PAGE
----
Survey reveals 50% allow smoking to take place in their homes
A special survey conducted by Health Service Executive West has revealed that half of private homes in the Mayo, Galway and Roscommon area allow smoking to take place indoors, but that awareness has increased among the public since the introduction of the smoking ban in the workplace in 2004.
The report, entitled ‘Smoking in the Home: Attitudes and Perceptions and the Impact of the 2004 Irish Smoking Ban’, said it was clear that a reduction of 8% from 58% who allowed smoking in the home in a survey conducted in 2004 meant the ban had had ‘a positive effect’.
However, the report suggested there was still room for much improvement and that smoking in the home remains a ‘significant public health issue’.
Compiled after face to face interviews were undertaken with a statistical representative sample of 425 respondents in their own homes, the report also found that those allowing smoking in selected areas in the house reduced from 29% to 25%. Significantly more respondents from households from lower socio-economic groups than higher socio-economic groups allowed smoking in the home both before (66% compared to 46%) and after (56% compared to 44%) the introduction of the workplace smoking ban.
Mr Colm Byrne, Health Promotion Services, HSE West, and one of the authors of the report, suggests that a review of initiatives that encourage ‘no smoking’ in the home should be undertaken.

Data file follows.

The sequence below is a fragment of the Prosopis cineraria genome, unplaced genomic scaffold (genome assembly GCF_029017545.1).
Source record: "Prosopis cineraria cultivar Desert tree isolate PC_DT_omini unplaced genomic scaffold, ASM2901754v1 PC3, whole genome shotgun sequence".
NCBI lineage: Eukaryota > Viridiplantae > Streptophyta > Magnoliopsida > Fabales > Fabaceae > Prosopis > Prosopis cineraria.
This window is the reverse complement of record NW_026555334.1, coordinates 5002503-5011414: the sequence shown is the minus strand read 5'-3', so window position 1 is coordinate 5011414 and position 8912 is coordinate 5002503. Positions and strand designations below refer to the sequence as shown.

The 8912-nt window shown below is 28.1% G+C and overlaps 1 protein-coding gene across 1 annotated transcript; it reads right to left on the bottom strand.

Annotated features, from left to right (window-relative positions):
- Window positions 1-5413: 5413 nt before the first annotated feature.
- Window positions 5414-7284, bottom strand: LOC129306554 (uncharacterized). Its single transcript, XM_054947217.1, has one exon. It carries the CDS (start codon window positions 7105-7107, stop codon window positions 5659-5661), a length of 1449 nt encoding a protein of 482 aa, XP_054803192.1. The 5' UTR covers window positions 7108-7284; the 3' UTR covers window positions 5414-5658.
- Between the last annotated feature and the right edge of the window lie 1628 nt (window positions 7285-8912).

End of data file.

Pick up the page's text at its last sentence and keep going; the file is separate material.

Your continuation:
“We are also working towards raising awareness of the risks of passive smoking and the dangers of smoke migration from room to room. After the ban, the majority of respondents also perceived that smoking in the home posed a high health risk, both to themselves and others in the home. This demonstrates the effectiveness of public policy in reducing smoking in the home,” stated Mr Byrne.
The survey also revealed that after the smoking ban, 39% of households with children under 15 still allowed smoking in the home. Based on the study findings and the number of households in the study area, it is estimated that there are 61,901 households in the HSE Western Area that allow smoking in the home, with 21 cigarettes a day smoked on average in these homes.
Despite the fact that extending current legislation to also cover smoking in the home could be problematic and may not be acceptable to the public, the report also suggests that the merits of introducing some additional legislation warrants further investigation.
“For example, legislation banning smoking in multi occupied buildings by families could be considered, it states. In the USA, these have been the subject of a number of private litigation cases. Initiatives should also be developed to encourage ‘no smoking’ in the home setting. Private households that have smoking rules adopted by household members can significantly reduce second hand smoke exposure among children, reduce the risk of adolescents being smokers, and also help smokers to quit,” the report states, quoting from a survey conducted by the Department of Health and Human Services in the USA in 2006.
Another interesting point made in the HSE West report is that over a third of respondents who allowed people to smoke in their home would actually prefer if they didn’t. The main reason these respondents gave for allowing people to smoke (85%) was a lack of assertiveness skills (eg to be sociable). The report concludes by stating that a media campaign focusing on a concept that ‘it’s OK for you to ask me not to smoke in your house’ could also be considered.